Yes, that can sound a bit confusing, but the end result is the same:  Kansas in essence only taxes your wife's income, and Michigan only taxes your income.  Neither need you to file the form or schedule to have credits for taxes paid to other states because neither is taxing the other state's income.

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7 Replies
DanielV01
Expert Alumni

How can we do a married filing joint Kansas return as "non-residents" when my spouse has been in KS for the entire year?

It depends.  In reality, these two states take the same situation, and treat them virtually the same way, but it doesn't seem so when you read the state explanation of each.  But, here is how you file:

Kansas.  As you state, Kansas requires you to file a joint return, using the nonresident status (even though your wife is a resident).  They do this so that only your wife's income is actually taxed in Kansas.  Your income is excluded in Kansas.  A nonresident of Kansas does not pay income tax in Kansas if their income was not earned there.  By treating her as a nonresident, her income earned in Kansas is taxed, but yours is not.

Michigan.  Michigan also requires you to file as Married Filing Joint.  However,  Michigan requires you to file a resident return, although they also require that the nonresident form be filled out (TurboTax will do this automatically) for the spouse that does not live in Michigan.  While that income is factored in to determine the total Michigan tax, a credit is given against this nonresident income so that it is not taxed in Michigan.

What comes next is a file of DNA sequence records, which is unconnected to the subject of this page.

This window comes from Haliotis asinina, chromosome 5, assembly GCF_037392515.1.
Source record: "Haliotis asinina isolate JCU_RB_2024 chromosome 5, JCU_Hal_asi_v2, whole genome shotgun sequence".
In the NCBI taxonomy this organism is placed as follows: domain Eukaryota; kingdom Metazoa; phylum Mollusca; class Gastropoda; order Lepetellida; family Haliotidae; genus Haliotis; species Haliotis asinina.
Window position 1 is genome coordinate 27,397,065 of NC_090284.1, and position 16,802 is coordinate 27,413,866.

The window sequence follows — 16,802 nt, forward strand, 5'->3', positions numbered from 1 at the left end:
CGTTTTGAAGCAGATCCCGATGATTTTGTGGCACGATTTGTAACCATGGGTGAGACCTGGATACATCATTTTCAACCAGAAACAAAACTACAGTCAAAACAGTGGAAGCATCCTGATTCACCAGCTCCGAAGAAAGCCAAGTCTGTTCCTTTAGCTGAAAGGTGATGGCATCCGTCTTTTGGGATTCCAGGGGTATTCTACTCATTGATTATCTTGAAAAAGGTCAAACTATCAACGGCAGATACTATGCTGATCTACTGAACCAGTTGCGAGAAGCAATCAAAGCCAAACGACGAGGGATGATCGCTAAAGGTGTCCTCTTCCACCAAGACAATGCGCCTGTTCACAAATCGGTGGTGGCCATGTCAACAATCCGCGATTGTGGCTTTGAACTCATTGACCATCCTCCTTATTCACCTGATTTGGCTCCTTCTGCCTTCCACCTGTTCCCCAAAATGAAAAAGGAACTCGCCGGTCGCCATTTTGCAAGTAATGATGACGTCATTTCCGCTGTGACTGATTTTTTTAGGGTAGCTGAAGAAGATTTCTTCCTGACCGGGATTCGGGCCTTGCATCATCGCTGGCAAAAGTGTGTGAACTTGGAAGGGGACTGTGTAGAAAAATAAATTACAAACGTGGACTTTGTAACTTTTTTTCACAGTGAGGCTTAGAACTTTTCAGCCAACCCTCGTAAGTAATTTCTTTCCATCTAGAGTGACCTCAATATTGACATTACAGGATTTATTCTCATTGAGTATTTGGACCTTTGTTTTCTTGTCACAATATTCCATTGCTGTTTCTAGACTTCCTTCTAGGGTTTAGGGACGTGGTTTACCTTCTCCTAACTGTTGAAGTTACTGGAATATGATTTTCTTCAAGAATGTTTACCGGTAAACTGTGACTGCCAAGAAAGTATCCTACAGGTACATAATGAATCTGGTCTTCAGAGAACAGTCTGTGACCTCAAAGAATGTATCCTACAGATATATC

Yes, that can sound a bit confusing, but the end result is the same:  Kansas in essence only taxes your wife's income, and Michigan only taxes your income.  Neither need you to file the form or schedule to have credits for taxes paid to other states because neither is taxing the other state's income.

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yoonyr
New Member

How can we do a married filing joint Kansas return as "non-residents" when my spouse has been in KS for the entire year?